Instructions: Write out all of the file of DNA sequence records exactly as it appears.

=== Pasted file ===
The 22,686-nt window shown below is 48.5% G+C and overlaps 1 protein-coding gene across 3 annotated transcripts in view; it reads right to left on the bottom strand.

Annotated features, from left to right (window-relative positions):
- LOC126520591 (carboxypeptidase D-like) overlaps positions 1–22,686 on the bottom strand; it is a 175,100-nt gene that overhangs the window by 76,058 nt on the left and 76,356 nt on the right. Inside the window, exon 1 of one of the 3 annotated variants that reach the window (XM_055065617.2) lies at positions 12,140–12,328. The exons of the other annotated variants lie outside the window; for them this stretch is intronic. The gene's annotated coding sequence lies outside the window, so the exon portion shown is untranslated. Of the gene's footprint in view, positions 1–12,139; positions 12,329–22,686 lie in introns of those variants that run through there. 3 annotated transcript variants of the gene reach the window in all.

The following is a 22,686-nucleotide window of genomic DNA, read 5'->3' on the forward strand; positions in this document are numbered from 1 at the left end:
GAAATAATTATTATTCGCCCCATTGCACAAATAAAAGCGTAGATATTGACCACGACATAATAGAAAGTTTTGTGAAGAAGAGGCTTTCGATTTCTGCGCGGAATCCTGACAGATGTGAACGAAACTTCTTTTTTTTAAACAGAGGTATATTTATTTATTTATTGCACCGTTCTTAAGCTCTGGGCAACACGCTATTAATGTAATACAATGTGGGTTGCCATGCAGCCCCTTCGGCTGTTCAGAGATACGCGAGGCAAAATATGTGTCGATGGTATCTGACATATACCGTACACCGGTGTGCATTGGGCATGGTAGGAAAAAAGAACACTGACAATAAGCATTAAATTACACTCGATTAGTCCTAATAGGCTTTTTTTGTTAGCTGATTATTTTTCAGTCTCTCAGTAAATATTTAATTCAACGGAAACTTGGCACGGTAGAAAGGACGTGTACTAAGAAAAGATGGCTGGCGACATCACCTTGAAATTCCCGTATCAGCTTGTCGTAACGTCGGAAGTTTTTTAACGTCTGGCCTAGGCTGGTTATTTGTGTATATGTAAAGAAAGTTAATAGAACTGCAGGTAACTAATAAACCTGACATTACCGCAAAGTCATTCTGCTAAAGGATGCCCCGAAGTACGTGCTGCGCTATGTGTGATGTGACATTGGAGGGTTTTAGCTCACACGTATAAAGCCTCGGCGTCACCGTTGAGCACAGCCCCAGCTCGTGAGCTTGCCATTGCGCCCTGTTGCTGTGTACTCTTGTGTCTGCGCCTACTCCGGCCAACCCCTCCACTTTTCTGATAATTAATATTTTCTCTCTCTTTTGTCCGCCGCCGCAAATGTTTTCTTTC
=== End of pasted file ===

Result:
The 22,686-nt window shown below is 48.5% G+C and overlaps 1 protein-coding gene across 3 annotated transcripts in view; it reads right to left on the bottom strand.

Annotated features, from left to right (window-relative positions):
- LOC126520591 (carboxypeptidase D-like) overlaps positions 1–22,686 on the bottom strand; it is a 175,100-nt gene that overhangs the window by 76,058 nt on the left and 76,356 nt on the right. Inside the window, exon 1 of one of the 3 annotated variants that reach the window (XM_055065617.2) lies at positions 12,140–12,328. The exons of the other annotated variants lie outside the window; for them this stretch is intronic. The gene's annotated coding sequence lies outside the window, so the exon portion shown is untranslated. Of the gene's footprint in view, positions 1–12,139; positions 12,329–22,686 lie in introns of those variants that run through there. 3 annotated transcript variants of the gene reach the window in all.

The following is a 22,686-nucleotide window of genomic DNA, read 5'->3' on the forward strand; positions in this document are numbered from 1 at the left end:
GAAATAATTATTATTCGCCCCATTGCACAAATAAAAGCGTAGATATTGACCACGACATAATAGAAAGTTTTGTGAAGAAGAGGCTTTCGATTTCTGCGCGGAATCCTGACAGATGTGAACGAAACTTCTTTTTTTTAAACAGAGGTATATTTATTTATTTATTGCACCGTTCTTAAGCTCTGGGCAACACGCTATTAATGTAATACAATGTGGGTTGCCATGCAGCCCCTTCGGCTGTTCAGAGATACGCGAGGCAAAATATGTGTCGATGGTATCTGACATATACCGTACACCGGTGTGCATTGGGCATGGTAGGAAAAAAGAACACTGACAATAAGCATTAAATTACACTCGATTAGTCCTAATAGGCTTTTTTTGTTAGCTGATTATTTTTCAGTCTCTCAGTAAATATTTAATTCAACGGAAACTTGGCACGGTAGAAAGGACGTGTACTAAGAAAAGATGGCTGGCGACATCACCTTGAAATTCCCGTATCAGCTTGTCGTAACGTCGGAAGTTTTTTAACGTCTGGCCTAGGCTGGTTATTTGTGTATATGTAAAGAAAGTTAATAGAACTGCAGGTAACTAATAAACCTGACATTACCGCAAAGTCATTCTGCTAAAGGATGCCCCGAAGTACGTGCTGCGCTATGTGTGATGTGACATTGGAGGGTTTTAGCTCACACGTATAAAGCCTCGGCGTCACCGTTGAGCACAGCCCCAGCTCGTGAGCTTGCCATTGCGCCCTGTTGCTGTGTACTCTTGTGTCTGCGCCTACTCCGGCCAACCCCTCCACTTTTCTGATAATTAATATTTTCTCTCTCTTTTGTCCGCCGCCGCAAATGTTTTCTTTC